SOIL HEALTH PARTNERSHIP | ALL RIGHTS RESERVED © 2017
SIGN UP FOR OUR NEWSLETTER
Prices. Yield. Two of a farmer’s biggest concerns in any given year. For SHP farmer Steve Berger, soil conservation is one of his concerns—and he firmly believes it benefits his bottom line. This SHP video tells Steve’s story of a sustainable approach to his land.
Steve and his family have a corn and soybean farm in southeast Iowa, alongside a 1500 pig finish operation. Steve’s father had a strong conservation ethic, and began implementing no-till on the land in the 1970s. It was a natural progression to begin putting in cereal rye.
“No-till was certainly helping with erosion remediation but it wasn’t adding organic matter like cover crops do,” says Steve. “I know that if we build organic matter, we boost our corn yields further. Soybeans are already increasing because of cover crops and no-till.”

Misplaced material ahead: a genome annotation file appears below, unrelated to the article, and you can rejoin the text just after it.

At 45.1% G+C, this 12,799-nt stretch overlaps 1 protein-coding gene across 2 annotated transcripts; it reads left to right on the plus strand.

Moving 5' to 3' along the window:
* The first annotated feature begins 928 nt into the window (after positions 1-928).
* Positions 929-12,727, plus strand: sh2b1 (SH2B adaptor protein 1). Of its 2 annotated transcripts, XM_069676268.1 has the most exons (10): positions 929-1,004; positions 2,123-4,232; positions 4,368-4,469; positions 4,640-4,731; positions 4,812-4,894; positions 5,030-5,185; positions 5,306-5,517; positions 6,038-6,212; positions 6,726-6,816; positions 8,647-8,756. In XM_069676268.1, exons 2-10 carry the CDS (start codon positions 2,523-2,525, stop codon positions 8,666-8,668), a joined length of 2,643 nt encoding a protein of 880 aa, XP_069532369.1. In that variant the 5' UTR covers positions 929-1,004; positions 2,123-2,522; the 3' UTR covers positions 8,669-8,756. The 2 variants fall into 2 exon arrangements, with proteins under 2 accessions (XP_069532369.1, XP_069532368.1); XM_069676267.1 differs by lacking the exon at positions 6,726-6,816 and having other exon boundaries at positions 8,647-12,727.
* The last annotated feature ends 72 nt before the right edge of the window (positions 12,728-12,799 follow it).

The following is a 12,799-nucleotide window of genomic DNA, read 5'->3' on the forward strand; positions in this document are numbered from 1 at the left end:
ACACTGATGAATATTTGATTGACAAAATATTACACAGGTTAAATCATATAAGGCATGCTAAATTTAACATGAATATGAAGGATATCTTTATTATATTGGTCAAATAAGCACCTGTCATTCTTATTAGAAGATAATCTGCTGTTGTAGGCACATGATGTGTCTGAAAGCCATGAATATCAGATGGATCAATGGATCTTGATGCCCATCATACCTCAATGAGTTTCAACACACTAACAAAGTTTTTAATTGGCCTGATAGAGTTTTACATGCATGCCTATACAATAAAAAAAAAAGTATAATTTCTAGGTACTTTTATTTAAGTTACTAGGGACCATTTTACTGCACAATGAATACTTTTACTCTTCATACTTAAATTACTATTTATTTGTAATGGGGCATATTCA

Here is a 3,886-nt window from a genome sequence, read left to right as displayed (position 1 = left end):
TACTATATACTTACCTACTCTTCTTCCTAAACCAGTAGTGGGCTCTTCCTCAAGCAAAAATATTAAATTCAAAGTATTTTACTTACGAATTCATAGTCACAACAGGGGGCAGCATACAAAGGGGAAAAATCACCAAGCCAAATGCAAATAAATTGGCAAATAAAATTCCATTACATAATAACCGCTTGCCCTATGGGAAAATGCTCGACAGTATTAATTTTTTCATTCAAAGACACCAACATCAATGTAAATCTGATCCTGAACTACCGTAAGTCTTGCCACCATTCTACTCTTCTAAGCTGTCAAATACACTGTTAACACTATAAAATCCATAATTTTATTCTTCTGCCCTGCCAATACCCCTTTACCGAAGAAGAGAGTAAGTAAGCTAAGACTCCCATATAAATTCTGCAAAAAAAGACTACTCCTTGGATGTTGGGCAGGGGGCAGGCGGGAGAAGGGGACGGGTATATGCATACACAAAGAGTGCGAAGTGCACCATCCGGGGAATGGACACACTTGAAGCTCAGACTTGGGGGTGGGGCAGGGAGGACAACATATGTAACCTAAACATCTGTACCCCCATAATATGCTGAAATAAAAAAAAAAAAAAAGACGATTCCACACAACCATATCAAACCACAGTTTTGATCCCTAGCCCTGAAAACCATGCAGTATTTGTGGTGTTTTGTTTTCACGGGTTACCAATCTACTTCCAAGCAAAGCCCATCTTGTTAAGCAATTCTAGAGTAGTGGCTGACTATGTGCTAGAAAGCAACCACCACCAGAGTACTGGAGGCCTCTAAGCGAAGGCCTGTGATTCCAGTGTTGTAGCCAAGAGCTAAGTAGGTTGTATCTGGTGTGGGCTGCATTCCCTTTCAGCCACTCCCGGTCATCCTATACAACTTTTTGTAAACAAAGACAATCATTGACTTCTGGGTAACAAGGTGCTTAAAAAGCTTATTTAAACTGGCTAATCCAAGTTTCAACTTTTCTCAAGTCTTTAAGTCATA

Steve acknowledges change doesn’t come easily. But he points to the Soil Health Partnership and peer groups as a good way to learn, and get education and support to make the transition from conventional tillage to reduced tillage and cover crops.
“You don’t just go from an intensive tillage operate to no-till without some challenges,” he said. “That’s why a lot of farmers just don’t adopt. These peer groups from the partnership are a good way to help work through those challenges.”
Steve adds farmers still need to make a living, which is why data gathered by SHP could be helpful. As an early adopter, he has seen strong improvements in his soil – and his yields, which track above-average – from years of cover crops.
“I think it’s possible to marry the two ideas of soil conservation and crop production, and the Soil Health Partnership is the perfect group to do this,” he said.